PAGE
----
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Neurofibromatosis: What to Know About This Genetic Disorder

Neurofibromatosis (NF) refers to a group of three genetic syndromes, type 1 (NF1), type 2 (NF2) and schwannomatosis. NF causes tumors that can affect the nervous system. The tumors can develop on the brain, nerves or spinal cord. In some cases, they can become cancerous, but most often they are benign. However, these tumors can lead to bone deformities, problems with vision, hearing and balance and other health conditions.  

Both NF1 and NF2 are present at birth. NF1 is usually diagnosed in childhood, while NF2 and schwannomatosis are more often diagnosed in early adulthood. There’s no known way to prevent neurofibromatosis.

Michael Avery, MD, a neurosurgeon with Banner Brain & Spine, said that people with NF need care from a multidisciplinary team. That team can include neurosurgeons, ENTs, dermatologists, ophthalmologists, oncologists and radiation oncologists. Dr. Avery told us more about these three conditions.

Neurofibromatosis type 1 (NF1)

NF1 is the most common type of neurofibromatosis. It’s caused by a genetic mutation in the NF1 gene that affects a protein called neurofibromin, and it strikes about 1 in 3,500 people. If you have this condition, you have a 50% chance of passing it on to a child. But 50% of cases occur in children with no family history.

Children with NF1 usually have signs soon after birth that can include:

  • Light brown spots on the skin, called café-au-lait spots
  • Freckles in the armpits or groin
  • Small tumors on the nerves under the skin that cause bumps, called cutaneous neurofibromas
  • Tan spots on the colored part of the eye, called Lisch nodules
  • Tumors on the optic nerve, called optic pathway glioma, that can affect vision
  • Bone deformities, often on the shin bone or the back of the eye socket

They may also have:

  • Short stature
  • A large head
  • Heart defects or high blood pressure
  • Cancerous nervous system tumors, such as malignant peripheral nerve sheath tumor
  • Gastrointestinal tumors
  • Adrenal gland tumors
  • Intellectual or learning disabilities—usually these are mild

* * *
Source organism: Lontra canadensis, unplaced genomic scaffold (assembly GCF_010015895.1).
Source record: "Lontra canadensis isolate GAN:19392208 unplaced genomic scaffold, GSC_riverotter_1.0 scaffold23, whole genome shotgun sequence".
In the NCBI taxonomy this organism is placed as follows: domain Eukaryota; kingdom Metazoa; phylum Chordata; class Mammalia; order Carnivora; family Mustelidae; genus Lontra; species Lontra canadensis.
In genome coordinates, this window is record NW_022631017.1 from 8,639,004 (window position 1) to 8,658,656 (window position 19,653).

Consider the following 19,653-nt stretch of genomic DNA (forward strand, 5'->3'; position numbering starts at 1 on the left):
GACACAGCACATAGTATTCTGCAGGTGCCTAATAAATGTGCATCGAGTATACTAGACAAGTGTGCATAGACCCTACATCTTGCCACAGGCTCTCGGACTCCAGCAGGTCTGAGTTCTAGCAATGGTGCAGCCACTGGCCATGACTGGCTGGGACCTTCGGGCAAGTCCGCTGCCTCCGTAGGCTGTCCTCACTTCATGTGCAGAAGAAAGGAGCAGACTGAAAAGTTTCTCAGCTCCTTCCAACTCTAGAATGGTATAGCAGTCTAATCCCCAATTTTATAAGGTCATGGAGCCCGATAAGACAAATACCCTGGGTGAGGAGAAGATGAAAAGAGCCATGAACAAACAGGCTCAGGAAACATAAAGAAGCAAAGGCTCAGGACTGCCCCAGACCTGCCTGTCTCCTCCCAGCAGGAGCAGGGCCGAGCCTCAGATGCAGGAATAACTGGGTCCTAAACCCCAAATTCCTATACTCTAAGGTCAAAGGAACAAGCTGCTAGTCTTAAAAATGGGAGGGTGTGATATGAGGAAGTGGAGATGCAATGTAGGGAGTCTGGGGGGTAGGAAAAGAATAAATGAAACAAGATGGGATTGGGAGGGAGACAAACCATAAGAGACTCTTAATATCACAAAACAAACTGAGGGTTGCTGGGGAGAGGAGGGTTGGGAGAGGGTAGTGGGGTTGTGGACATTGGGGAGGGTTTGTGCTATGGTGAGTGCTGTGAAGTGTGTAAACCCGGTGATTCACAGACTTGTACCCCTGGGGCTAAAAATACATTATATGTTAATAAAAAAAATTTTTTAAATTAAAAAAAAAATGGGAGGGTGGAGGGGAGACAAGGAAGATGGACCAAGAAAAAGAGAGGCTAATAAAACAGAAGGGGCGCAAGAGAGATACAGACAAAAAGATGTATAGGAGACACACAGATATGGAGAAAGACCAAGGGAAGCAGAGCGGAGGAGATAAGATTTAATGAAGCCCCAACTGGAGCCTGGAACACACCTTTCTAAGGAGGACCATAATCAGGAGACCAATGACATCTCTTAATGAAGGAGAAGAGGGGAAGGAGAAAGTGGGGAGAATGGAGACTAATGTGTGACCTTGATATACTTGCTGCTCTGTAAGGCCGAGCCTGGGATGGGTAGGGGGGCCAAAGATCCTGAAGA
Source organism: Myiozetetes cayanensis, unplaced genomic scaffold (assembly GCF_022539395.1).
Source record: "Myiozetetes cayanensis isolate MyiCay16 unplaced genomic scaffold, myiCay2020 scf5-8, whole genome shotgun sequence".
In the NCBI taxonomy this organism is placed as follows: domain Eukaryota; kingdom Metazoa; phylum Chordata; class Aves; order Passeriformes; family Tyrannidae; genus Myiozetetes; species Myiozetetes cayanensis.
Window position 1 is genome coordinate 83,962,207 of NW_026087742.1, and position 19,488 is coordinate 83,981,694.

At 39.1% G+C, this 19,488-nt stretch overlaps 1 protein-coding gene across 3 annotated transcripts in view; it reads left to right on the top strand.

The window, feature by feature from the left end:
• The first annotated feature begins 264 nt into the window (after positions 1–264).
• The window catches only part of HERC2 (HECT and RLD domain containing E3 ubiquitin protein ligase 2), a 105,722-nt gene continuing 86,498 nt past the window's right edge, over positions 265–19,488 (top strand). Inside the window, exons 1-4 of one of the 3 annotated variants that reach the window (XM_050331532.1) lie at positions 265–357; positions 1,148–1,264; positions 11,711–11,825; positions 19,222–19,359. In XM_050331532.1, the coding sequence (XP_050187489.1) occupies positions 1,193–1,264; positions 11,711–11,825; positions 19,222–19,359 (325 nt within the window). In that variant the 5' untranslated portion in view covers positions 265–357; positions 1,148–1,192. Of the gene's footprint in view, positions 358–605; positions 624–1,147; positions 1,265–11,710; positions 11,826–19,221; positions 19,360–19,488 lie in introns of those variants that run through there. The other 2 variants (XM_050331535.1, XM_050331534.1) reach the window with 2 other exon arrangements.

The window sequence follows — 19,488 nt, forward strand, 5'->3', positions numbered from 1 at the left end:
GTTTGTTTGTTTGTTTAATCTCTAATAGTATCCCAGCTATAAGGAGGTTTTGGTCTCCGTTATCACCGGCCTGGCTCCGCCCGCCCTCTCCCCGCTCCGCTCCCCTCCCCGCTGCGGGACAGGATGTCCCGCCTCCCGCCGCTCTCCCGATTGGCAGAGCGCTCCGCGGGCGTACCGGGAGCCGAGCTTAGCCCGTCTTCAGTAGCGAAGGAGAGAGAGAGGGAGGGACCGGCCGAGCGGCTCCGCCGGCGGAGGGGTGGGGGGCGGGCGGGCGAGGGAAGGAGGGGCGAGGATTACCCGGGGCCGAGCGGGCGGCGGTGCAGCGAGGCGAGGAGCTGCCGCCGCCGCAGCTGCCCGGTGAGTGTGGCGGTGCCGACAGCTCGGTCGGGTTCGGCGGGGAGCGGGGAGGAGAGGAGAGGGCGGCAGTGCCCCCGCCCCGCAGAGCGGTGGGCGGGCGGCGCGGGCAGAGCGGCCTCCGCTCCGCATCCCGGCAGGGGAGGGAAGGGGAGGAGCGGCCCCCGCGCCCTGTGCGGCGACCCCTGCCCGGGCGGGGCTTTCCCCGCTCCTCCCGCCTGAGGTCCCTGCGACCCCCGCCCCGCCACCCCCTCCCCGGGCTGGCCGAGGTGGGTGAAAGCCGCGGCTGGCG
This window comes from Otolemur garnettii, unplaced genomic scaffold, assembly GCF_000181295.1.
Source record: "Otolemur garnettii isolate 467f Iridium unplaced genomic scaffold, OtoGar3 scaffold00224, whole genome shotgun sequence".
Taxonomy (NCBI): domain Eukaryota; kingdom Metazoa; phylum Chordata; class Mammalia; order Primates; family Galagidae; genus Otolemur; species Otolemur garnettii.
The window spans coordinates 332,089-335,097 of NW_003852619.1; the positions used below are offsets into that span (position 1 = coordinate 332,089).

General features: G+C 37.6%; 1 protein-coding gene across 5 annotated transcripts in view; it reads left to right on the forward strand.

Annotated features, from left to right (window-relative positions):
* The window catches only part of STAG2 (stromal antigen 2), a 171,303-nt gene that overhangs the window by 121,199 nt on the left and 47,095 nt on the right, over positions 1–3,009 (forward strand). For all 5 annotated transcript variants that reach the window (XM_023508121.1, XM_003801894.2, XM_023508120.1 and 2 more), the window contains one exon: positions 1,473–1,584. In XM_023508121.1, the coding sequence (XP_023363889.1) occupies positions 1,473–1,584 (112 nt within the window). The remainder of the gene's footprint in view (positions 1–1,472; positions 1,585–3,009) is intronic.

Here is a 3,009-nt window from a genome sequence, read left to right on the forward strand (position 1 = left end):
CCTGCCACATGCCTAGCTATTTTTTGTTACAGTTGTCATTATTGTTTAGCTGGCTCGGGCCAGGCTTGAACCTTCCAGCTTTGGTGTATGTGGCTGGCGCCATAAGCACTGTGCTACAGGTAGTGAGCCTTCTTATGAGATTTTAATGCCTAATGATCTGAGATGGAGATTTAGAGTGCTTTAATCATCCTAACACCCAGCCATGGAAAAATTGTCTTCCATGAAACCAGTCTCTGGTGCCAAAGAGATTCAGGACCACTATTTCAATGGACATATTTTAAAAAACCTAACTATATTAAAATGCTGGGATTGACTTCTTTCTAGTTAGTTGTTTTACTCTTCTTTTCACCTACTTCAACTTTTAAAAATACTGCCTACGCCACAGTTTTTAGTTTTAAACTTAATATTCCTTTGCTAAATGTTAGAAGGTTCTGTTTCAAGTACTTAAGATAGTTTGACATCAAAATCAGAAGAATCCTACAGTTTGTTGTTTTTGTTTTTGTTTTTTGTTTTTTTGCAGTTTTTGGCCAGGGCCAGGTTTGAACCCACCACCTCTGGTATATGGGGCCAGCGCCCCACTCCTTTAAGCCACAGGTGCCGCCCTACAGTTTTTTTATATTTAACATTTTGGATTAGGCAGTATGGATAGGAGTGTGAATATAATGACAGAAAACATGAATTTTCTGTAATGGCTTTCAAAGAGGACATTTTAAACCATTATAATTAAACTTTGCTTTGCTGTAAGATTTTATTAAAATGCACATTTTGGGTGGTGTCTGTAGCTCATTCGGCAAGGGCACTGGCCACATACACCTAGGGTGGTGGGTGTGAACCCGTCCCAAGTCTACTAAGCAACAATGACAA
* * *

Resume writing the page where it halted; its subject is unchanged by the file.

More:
• Curvature of the spine (scoliosis)
  • Attention deficit hyperactivity disorder (ADHD)

“People with NF1 need to be monitored regularly to watch for tumors that are growing, new tumors that are developing, or tumors that are becoming cancerous,” Dr. Avery said. Worrisome tumors can sometimes be removed surgically. Tumors on the optic nerve can also be treated with chemotherapy since with surgery there’s a risk of causing blindness. A drug called Selumetinib (Koselugo) can also help keep tumors from growing.

If you or your child has this condition, it’s crucial to watch your skin for signs of changes and see your specialists regularly. “Most people with NF1 have a normal life expectancy if they are monitored closely,” Dr. Avery said. 

Neurofibromatosis type 2 (NF2)

NF2 is the second most common type of neurofibromatosis, but it’s much less common than NF1, affecting about 1 in 35,000 people. A mutation in the NF2 gene causes it. As with NF1, you have a 50% chance of passing it to a child. But 50% of cases occur in children with no family history.

People with NF2 may have noncancerous tumors on the nerves in the brain, the covering of the brain and spinal cord, and the peripheral nerves. The condition often affects the nerve that is responsible for hearing and balance. So, people with this condition may have gradual hearing loss. 

Some people develop ringing in the ears, called tinnitus, and/or progressive hearing loss. “Tumors called vestibular schwannomas often develop that affect both ears, so the major goal is to preserve hearing in at least one of the ears. That may require surgery while the tumor is still small since when you remove larger tumors, you risk permanent hearing loss,” Dr. Avery said. People with NF2 may need to consider hearing aids or cochlear implants

The tumors that affect the covering of the brain and spinal cord, called meningiomas, can cause symptoms if they grow large and press on the nervous system. People with NF2 may also develop cataracts, which can cause gradual vision loss.

“Like NF1, this condition requires regular monitoring by various specialists,” Dr. Avery said. Often, tumors don’t cause problems and can simply be watched to see if they grow. And those that do can usually be removed surgically.

Radiation may be a good option for tumors that can’t be operated on or that recur after surgery. And various chemotherapy options are being tried as well. 


Schwannomatosis is the least common type, affecting about 1 in 40,000 people. It’s also caused by a genetic mutation and may be inherited from a parent. It’s related to NF2 and, like NF2, it causes multiple tumors throughout the body. But people with schwannomatosis don’t develop the tumors that can cause hearing and balance problems.

People with schwannomatosis need to be closely monitored by their medical team to watch for new and growing tumors. Treatment options are similar to those for NF2—surgery for tumors that are causing issues and radiation and, potentially, chemotherapy for those that can’t be operated on.

The bottom line

Neurofibromatosis refers to three types of genetic conditions that can cause tumors. The tumors are usually not cancerous, but they can lead to hearing, balance, vision and other problems, so they may need to be monitored. To learn more about neurofibromatosis and treatments for this condition, visit the Children’s Tumor Foundation and reach out to a medical professional at Banner Health. 

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